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The famous song "Memory" is first heard at the very end of Act 1. This version is a prelude to the full Act 2 version of the song. Grizabella sings alone as she laments her current plight.

Context

Halfway through the "Jellicle Ball", the tribe notice Grizabella watching, and chase her off. At the end of the Ball, Grizabella re-appears to a reprise of "Grizabella the Glamour Cat". The younger cats are confused, some reaching out to her in sympathy, some cruelly teasing her, but the adults prevent them from getting too close to her. The cats slink away, leaving Grizabella alone, apart from Old Deuteronomy watching in the distance.

Alone, Grizabella tries to capture some of the magic of the Ball, but she is too old, trying to dance is painful, and alone, it is pointless. She sings a short version of "Memory". During this song, she is left contemplating the "memory" of the time before she left the tribe. But afterwards she shakes herself as if to regain her strength and dignity. As she is leaving, she stops, and reaches back, as if she knows someone is reaching out to her... Old Deuteronomy is reaching toward her from the far corner of the junkyard, but she does not turn around. Again, she pulls herself together and leaves. She is still not accepted by the tribe.

History

Originally in the 1981 London production, this number opened with a verse sung by Demeter, which led straight into "Memory". When the show transferred to Broadway in 1982, Demeter's verse was moved to accompany Grizabella's first entrance in "Grizabella the Glamour Cat". In return, a reprise of "Grizabella the Glamour Cat", sung by Jellylorum and Jemima/Sillabub, was added to the start of this number. This reprise was incorporated into all replica productions (including London) in the 1980s and 1990s, but has been cut from most productions since the early 2000s.

The Palladium revival added to this scene, giving the star Nicole Scherzinger a few more seconds onstage. Her attempts to dance were extended, with extra music written. Rather than performing as old, stiff and pained, new Grizabella has a vivid scar on her forehead. She gets swept away in her dance, twirling around and laughing until she stumbles and presses her hand to her head as if the scar pains her.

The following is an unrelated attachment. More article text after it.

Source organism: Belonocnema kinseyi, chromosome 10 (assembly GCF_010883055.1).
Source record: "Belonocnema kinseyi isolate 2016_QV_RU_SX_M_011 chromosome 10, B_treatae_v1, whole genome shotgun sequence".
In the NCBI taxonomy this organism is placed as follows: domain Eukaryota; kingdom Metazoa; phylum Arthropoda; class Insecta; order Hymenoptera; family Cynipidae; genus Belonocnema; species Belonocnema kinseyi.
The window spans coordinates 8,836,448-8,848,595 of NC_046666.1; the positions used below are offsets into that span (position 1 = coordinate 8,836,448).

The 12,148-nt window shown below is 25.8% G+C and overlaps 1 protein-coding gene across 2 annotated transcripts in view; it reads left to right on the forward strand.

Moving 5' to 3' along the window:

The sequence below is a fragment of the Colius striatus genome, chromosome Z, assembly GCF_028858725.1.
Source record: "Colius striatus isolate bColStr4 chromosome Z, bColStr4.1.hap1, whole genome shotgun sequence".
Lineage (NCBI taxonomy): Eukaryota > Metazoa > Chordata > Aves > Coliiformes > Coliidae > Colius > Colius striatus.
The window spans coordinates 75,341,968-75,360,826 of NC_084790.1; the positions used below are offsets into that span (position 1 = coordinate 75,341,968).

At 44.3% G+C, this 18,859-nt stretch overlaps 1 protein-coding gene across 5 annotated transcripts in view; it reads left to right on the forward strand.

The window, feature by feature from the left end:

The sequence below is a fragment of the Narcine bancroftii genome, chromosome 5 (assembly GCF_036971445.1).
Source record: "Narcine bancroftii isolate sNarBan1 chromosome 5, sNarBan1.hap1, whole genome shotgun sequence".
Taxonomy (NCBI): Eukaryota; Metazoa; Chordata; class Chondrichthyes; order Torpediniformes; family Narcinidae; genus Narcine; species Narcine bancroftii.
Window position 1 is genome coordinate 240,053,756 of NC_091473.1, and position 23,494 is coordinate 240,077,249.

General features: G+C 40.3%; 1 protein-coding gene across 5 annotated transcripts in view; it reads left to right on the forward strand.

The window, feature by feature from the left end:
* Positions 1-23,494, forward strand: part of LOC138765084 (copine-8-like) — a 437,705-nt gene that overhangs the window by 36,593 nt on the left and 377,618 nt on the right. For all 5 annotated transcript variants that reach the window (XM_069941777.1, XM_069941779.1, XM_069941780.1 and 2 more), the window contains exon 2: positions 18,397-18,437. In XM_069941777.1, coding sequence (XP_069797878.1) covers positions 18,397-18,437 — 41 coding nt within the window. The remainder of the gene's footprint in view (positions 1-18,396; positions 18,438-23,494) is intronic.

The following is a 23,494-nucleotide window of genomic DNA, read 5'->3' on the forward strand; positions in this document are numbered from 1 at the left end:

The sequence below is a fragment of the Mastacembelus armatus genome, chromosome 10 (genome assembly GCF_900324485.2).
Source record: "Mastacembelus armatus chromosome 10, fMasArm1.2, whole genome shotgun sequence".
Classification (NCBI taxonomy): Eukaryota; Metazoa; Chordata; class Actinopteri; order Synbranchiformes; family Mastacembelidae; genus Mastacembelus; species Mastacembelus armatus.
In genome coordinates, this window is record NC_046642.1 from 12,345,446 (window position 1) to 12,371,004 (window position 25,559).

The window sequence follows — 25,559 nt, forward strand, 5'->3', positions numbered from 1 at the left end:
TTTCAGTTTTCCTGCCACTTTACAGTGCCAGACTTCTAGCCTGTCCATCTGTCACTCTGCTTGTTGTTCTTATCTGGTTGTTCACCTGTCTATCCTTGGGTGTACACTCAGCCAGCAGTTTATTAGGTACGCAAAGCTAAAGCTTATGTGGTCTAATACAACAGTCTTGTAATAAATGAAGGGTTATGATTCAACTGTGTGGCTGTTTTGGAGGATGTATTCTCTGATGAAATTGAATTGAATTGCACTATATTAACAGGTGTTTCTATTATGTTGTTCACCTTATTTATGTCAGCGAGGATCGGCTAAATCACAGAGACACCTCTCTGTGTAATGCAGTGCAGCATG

Music

As Grizabella enters, her familiar ground bass motif strikes up in A minor, setting the dark and gloomy mood. An English horn joins in with a forlorn tune and this leads into the short reprise of "Grizabella the Glamour Cat". The other cats clear the stage and Grizabella, now alone, attempts to imitate the dance she saw them do earlier. She is accompanied by a loose, poignant interpretation of the instrumental opening of "Jellicle Songs for Jellicle Cats", played here mostly by clarinet.[1]

Next, the orchestra previews "Memory" for the first time (see here for more details on "Memory" specifically). In modern productions, this is in A major, and her imitation of the dance is in A minor, whereas in older productions (and the 1998 movie), this is all in Bb minor and Bb major, like Memory in Act 2. Grizabella sings two verses and a bridge section. As she finishes, the orchestra quietly sends her off with the two-phrase form of the recurring Jellicle theme.[1]

Lyrics

Grizabella Reprise

Jellylorum:
You see the border of her coat is torn and stained with sand,

Jemima/Sillabub:
And you see the corner of her eye twists like a crooked pin.

Memory

Grizabella:
Silence (alt - Midnight)
Not a sound from the pavement,
Has the moon lost her memory?
She is smiling alone
In the lamplight, the withered leaves collect at my feet
And the wind begins to moan.

Every street-lamp seems to beat
A fatalistic warning,
Someone mutters, and the street-lamp gutters,
And soon it will be morning.

Memory,
All alone in the moonlight,
I can smile at the old days,
I was beautiful then.
I remember, the time I knew what happiness was,
Let the memory live again

International Versions

Audio

With Demeter's verse:

With "Grizabella" reprise:

Video

Gallery

References

  1. 1.0 1.1 The Megamusical, Indiana University Press (2006). Pages 158-160. ISBN 978-0-253-34793-0.
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